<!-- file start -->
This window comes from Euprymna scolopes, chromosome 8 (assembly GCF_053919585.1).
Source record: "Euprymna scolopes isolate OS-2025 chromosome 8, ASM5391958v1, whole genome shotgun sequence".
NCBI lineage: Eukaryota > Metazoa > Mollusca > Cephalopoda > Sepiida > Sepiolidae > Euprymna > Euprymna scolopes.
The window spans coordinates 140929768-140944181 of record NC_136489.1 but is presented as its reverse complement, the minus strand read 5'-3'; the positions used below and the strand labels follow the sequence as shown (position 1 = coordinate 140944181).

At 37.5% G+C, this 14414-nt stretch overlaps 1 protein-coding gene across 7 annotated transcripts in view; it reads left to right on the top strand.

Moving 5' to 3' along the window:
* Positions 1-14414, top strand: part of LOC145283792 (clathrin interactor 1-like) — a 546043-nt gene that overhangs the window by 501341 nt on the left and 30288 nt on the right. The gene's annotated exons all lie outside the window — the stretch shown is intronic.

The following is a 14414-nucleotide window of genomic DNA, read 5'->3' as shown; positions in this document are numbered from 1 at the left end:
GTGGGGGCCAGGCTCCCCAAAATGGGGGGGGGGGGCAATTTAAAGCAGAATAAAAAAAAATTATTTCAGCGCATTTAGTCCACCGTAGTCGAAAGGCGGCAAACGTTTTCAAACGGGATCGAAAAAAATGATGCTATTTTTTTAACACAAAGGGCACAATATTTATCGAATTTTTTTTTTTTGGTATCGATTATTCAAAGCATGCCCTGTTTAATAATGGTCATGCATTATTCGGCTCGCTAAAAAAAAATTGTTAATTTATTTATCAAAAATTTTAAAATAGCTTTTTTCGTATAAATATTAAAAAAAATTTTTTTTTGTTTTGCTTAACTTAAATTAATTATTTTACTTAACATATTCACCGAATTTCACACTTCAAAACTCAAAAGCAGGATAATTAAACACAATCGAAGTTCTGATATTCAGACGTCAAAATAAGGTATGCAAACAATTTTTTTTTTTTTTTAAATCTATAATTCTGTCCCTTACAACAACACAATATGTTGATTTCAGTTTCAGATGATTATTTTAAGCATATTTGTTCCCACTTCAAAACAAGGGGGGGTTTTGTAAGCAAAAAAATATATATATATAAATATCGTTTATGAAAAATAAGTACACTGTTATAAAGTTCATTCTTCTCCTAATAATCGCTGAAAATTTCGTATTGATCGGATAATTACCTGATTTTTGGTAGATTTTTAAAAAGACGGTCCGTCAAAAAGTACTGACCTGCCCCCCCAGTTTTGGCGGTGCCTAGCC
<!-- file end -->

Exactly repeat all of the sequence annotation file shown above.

This window comes from Euprymna scolopes, chromosome 8 (assembly GCF_053919585.1).
Source record: "Euprymna scolopes isolate OS-2025 chromosome 8, ASM5391958v1, whole genome shotgun sequence".
NCBI lineage: Eukaryota > Metazoa > Mollusca > Cephalopoda > Sepiida > Sepiolidae > Euprymna > Euprymna scolopes.
The window spans coordinates 140929768-140944181 of record NC_136489.1 but is presented as its reverse complement, the minus strand read 5'-3'; the positions used below and the strand labels follow the sequence as shown (position 1 = coordinate 140944181).

At 37.5% G+C, this 14414-nt stretch overlaps 1 protein-coding gene across 7 annotated transcripts in view; it reads left to right on the top strand.

Moving 5' to 3' along the window:
* Positions 1-14414, top strand: part of LOC145283792 (clathrin interactor 1-like) — a 546043-nt gene that overhangs the window by 501341 nt on the left and 30288 nt on the right. The gene's annotated exons all lie outside the window — the stretch shown is intronic.

The following is a 14414-nucleotide window of genomic DNA, read 5'->3' as shown; positions in this document are numbered from 1 at the left end:
GTGGGGGCCAGGCTCCCCAAAATGGGGGGGGGGGGCAATTTAAAGCAGAATAAAAAAAAATTATTTCAGCGCATTTAGTCCACCGTAGTCGAAAGGCGGCAAACGTTTTCAAACGGGATCGAAAAAAATGATGCTATTTTTTTAACACAAAGGGCACAATATTTATCGAATTTTTTTTTTTTGGTATCGATTATTCAAAGCATGCCCTGTTTAATAATGGTCATGCATTATTCGGCTCGCTAAAAAAAAATTGTTAATTTATTTATCAAAAATTTTAAAATAGCTTTTTTCGTATAAATATTAAAAAAAATTTTTTTTTGTTTTGCTTAACTTAAATTAATTATTTTACTTAACATATTCACCGAATTTCACACTTCAAAACTCAAAAGCAGGATAATTAAACACAATCGAAGTTCTGATATTCAGACGTCAAAATAAGGTATGCAAACAATTTTTTTTTTTTTTTAAATCTATAATTCTGTCCCTTACAACAACACAATATGTTGATTTCAGTTTCAGATGATTATTTTAAGCATATTTGTTCCCACTTCAAAACAAGGGGGGGTTTTGTAAGCAAAAAAATATATATATATAAATATCGTTTATGAAAAATAAGTACACTGTTATAAAGTTCATTCTTCTCCTAATAATCGCTGAAAATTTCGTATTGATCGGATAATTACCTGATTTTTGGTAGATTTTTAAAAAGACGGTCCGTCAAAAAGTACTGACCTGCCCCCCCAGTTTTGGCGGTGCCTAGCC